What’s Next?

This gathering of people and energy was a beautiful experience, and really perfect for what we needed at this stage, I think. More gatherings of “this group”—however we define it and whoever wants to be in it—will definitely happen, but probably not in the same way. The energy needs to start heading out into more service and expansion sooner rather than later. Perhaps the next time we gather this “batch” of devotees together, it will be for a reincarnation of the Joy Tours, or a manifestation of something else fun and creative. Stay tuned!

Sunday, May 01, 2016

A Menagerie of Poems

I was debating whether to try tackling NaPoWriMo again this year, unsure whether I really felt up to doing a poem a day for a whole month again. But then I got a great jumpstart inspiration when I found a delightful book to give to Guy for his birthday that was an illustrated anthology of kid-friendly poems about animals. And not only some of the Edward Lear and Jack Prelutsky type stuff that you might expect, but also Shakespeare, Emily Dickinson, Bible verses, haiku, and more. I read it twice before sending it (late) up to Portland.

So then, right at the beginning of April, I had a whole menagerie of animals queueing up inside my head, asking for poems, and I’ve been having a ball writing them. Some are, yes, “for kids,” and some less so, but I love them all.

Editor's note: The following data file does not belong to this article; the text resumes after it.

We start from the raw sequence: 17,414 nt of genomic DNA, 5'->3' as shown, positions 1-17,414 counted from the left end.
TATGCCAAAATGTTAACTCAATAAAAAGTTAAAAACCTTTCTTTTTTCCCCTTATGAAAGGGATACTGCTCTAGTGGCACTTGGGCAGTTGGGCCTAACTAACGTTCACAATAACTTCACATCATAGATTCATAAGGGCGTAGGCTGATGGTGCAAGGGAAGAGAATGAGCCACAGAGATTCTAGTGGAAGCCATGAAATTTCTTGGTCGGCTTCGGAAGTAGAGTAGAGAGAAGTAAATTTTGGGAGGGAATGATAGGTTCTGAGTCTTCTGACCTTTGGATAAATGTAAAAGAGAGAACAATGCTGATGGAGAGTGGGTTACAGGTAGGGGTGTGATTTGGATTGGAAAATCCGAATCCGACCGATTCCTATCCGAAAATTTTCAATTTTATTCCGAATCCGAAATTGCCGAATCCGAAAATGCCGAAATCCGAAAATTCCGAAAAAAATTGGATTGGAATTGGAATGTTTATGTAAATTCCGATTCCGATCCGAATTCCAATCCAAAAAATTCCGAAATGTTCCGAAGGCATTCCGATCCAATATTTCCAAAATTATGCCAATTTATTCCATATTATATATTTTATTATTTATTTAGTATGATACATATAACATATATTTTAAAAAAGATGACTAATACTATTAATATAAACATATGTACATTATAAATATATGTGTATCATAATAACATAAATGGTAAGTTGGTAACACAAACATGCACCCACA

I was thinking about why this was such a fruitful way to generate poems. I think a big part of it is that simply choosing an animal to write about immediately gives you something very specific and concrete to focus on. When you sit down to a blank page, it can be all too easy to say “I’m going to write a poem about… Love!” And then something vague and mushy comes out because that’s way too broad a topic. On the other hand, you can say “I’m going to write a poem about a… Giraffe! Now what do I know about giraffes? They’re tall. Okay, let’s work with that.” And then you’re off and running with something that both writer and reader can really get a grip on. Zebras: black and white. Boom. And so on.

In some cases, the animal can even suggest the form of the poem, as with the Turtle, who made his own new type of sonnet by pulling the rhymes inside his shell with him. And then some of the animals just start telling you stories. I was a bit surprised with how the Manatee turned out, but apparently that’s what she wanted to say. (On the other hand, I got pretty much what I expected from the Buzzard.) One way or another, nearly all of my 30 poems for the month turned out to be about animals (though I did take a break to write The Danube Blues, just entirely for the sake of the title).

So now it’s May, and the poetry spigot is getting turned off. But I’m really starting to think this needs to turn into a book, especially since I have a very large number of small friends and relatives to whom I would very much enjoy giving such a book. Of course, these poems naturally beg for illustrations. So I may change the poem-a-day challenge into a drawing-a-day challenge and see how long it takes me to get marginally competent enough to do this. I really have no idea how it’ll work out, but wish me luck!

[P.S. A few more favorites include the Sloth, the Otters, and the Honeybee’s Lullaby. Or you can just read all the animals, if you like.]